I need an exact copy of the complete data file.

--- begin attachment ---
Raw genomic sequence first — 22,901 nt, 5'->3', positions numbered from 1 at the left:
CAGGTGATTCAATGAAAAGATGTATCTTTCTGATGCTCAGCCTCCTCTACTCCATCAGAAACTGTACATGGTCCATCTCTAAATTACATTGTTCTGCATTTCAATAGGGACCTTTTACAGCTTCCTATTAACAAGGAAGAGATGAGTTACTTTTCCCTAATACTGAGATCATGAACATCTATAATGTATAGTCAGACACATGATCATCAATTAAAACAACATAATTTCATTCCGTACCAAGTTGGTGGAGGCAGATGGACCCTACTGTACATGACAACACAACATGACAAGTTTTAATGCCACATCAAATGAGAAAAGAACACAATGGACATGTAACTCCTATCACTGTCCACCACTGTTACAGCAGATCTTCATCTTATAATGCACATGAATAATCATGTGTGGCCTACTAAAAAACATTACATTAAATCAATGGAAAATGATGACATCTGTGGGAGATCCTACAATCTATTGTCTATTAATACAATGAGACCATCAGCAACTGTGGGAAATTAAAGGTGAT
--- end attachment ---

Raw genomic sequence first — 22,901 nt, 5'->3', positions numbered from 1 at the left:
CAGGTGATTCAATGAAAAGATGTATCTTTCTGATGCTCAGCCTCCTCTACTCCATCAGAAACTGTACATGGTCCATCTCTAAATTACATTGTTCTGCATTTCAATAGGGACCTTTTACAGCTTCCTATTAACAAGGAAGAGATGAGTTACTTTTCCCTAATACTGAGATCATGAACATCTATAATGTATAGTCAGACACATGATCATCAATTAAAACAACATAATTTCATTCCGTACCAAGTTGGTGGAGGCAGATGGACCCTACTGTACATGACAACACAACATGACAAGTTTTAATGCCACATCAAATGAGAAAAGAACACAATGGACATGTAACTCCTATCACTGTCCACCACTGTTACAGCAGATCTTCATCTTATAATGCACATGAATAATCATGTGTGGCCTACTAAAAAACATTACATTAAATCAATGGAAAATGATGACATCTGTGGGAGATCCTACAATCTATTGTCTATTAATACAATGAGACCATCAGCAACTGTGGGAAATTAAAGGTGAT